3) I am in control, but only of myself. Just because I plan a trip or an investigation or a presentation doesn’t mean the plan will occur as it is laid out. Ignore the chimera of control. Those people yelling at airline personnel or hotel staff or their own subordinates have a control issue – they want something done a certain way or in a certain time and it is not occurring. They are not in control, and anger is how this realization is manifested. Don’t fall into this trap.


4) “Focus” and “discard” are powerful tools. ‘Focus’ in on what is important and ‘discard’ the rest. An analysis that uses this tool is the “fatal flaw analysis”. If you have 100 problems in front of you and you can solve 99 of those 100 problems, discard those problems and then focus on the one problem you cannot solve. Fixing 99 problems before you have fixed the one problem is a waste of time as without that one problem being fixed, the rest do not matter a bit and are time wasters. The ‘focus’ and ‘discard’ tool can be broadly applied.


5) Leveraging skills and talent keeps you from wasting time and making wrong choices. I think I am finally smart enough to know how ignorant I am. Thus, it is best that I consult with people with more and deeper experience in these areas I lack - and listen to them. If there knowledge is of sufficient depth and they can communicate their knowledge clearly – they often find themselves on one of our projects.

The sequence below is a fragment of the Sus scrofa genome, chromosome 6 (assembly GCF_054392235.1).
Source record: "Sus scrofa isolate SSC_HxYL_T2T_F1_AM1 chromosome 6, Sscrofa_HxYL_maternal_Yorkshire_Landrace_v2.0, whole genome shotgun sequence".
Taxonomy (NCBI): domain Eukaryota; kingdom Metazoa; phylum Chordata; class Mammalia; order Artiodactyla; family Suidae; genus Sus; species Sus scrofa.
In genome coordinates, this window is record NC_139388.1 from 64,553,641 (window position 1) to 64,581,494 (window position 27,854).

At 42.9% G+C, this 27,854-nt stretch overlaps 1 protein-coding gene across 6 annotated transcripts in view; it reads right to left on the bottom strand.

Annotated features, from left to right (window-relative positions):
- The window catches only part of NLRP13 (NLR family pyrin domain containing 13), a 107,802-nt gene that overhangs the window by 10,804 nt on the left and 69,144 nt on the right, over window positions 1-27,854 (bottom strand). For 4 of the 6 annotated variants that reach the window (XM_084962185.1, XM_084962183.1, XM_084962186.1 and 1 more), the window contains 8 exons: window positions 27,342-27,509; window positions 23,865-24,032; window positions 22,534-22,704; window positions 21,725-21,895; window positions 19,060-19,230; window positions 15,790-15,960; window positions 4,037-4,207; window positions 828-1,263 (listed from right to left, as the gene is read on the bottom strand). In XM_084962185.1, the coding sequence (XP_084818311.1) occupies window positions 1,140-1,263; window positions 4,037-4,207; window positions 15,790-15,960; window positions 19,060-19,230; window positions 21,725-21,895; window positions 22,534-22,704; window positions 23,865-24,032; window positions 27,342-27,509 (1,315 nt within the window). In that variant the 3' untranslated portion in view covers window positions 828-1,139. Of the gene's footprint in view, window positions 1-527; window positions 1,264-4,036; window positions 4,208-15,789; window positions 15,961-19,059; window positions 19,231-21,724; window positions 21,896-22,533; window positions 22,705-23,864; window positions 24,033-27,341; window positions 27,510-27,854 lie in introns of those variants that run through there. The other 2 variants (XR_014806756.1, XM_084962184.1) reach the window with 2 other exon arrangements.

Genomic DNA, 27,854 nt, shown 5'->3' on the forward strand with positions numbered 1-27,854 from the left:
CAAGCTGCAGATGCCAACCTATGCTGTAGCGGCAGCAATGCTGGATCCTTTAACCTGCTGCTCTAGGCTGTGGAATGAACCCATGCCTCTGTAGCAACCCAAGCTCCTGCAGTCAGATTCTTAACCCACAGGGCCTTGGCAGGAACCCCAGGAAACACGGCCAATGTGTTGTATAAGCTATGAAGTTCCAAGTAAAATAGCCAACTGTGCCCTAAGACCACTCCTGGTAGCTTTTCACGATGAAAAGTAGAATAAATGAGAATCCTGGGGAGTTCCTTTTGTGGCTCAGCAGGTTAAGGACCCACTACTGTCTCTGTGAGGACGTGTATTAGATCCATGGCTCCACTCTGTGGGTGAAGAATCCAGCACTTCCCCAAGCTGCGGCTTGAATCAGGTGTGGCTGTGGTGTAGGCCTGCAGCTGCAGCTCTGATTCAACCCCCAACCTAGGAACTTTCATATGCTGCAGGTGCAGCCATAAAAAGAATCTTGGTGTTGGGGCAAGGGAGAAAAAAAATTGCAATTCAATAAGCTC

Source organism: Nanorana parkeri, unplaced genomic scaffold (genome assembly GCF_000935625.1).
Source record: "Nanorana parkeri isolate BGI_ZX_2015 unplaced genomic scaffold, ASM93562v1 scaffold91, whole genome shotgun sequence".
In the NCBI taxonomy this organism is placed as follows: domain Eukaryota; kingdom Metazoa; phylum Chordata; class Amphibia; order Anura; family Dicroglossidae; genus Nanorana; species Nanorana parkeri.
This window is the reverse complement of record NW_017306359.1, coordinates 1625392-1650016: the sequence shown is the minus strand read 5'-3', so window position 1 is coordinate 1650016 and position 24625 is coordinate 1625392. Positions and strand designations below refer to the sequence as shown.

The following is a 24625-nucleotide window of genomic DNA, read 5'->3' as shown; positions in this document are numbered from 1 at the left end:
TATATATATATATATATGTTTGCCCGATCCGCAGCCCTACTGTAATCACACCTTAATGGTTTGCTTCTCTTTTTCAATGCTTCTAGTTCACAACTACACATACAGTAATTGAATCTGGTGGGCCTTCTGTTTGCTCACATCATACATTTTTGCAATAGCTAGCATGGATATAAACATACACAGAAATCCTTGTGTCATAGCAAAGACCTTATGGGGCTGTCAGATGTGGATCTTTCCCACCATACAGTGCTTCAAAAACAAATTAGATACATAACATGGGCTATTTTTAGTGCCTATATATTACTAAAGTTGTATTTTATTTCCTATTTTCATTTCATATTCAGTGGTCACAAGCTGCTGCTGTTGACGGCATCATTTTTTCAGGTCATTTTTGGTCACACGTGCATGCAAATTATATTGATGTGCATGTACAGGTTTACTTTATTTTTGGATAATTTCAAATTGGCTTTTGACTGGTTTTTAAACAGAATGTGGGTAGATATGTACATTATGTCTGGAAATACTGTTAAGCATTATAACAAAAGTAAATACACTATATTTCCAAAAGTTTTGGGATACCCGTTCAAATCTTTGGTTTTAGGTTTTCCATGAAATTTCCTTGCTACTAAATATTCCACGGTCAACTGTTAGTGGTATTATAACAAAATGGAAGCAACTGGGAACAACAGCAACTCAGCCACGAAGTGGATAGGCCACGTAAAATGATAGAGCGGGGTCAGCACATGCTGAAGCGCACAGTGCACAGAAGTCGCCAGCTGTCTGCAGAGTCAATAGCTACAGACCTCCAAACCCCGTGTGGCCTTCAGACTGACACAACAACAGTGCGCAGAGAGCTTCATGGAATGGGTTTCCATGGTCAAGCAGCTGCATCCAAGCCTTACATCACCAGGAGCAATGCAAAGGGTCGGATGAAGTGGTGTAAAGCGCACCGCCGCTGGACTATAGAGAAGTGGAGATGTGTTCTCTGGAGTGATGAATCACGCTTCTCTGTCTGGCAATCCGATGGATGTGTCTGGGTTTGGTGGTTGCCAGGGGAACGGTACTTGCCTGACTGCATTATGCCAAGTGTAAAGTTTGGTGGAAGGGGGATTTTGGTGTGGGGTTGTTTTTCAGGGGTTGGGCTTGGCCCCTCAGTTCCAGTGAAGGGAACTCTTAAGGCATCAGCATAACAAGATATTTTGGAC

6) Seek out optionality in everything you do from investing, to managing your time, to working with your family, and giving back to your community. In short, what can you do with a small amount of time that will have a significant impact? The analogy with investing is to leverage your money so that a small amount of money is at risk but will bring a large return – as opposed to a large amount of money being at risk that will bring a small return.


7) Avoid the committee process and avoid trying to build a consensus. It is your life. Live you life and like it – as it is you life. Building consensus about everything is a massive time waster – seek good information, seek input, but ultimately the choices are yours, so make them.


These are some of the more powerful tools for managing my unmanageable self. A full and productive schedule leads us to richer lives and work experiences with fewer upsets. Prince or plumber, minister or mother – these tools help you avoid the time wasters, the people and tasks that are the robbers of life’s marrow.


Mr. Files is a published author of five books, in particular "Due Diligence for the Financial Professional, 2nd edition 2010" and "Money and Budgets." Other writing and material can be found at  Mr. Files is an international speaker on these topics. 


FE&E, Inc. is an international investigative firm specializing in fraud prevention, asset recovery, due diligence, anti-money laundering and intellectual property. 


As a financial industry insider for over 30 years, he is keenly aware of the type, and accuracy of the information required to make decisions. Mr. Files has been the case manager on fraud investigations ranging from tens of thousands of dollars to over $3 billion.   As an international expert on due diligence and Intellectual Property and Critical Information (IPCI), he is regularly sought for those cases that bedevil the desktop practitioners. 


This article is courtesy of the Top 1% Club and the Top 1% Club Mentor Gail Kasper. For additional information on Gail Kasper, her television appearances and speaking engagements, please visit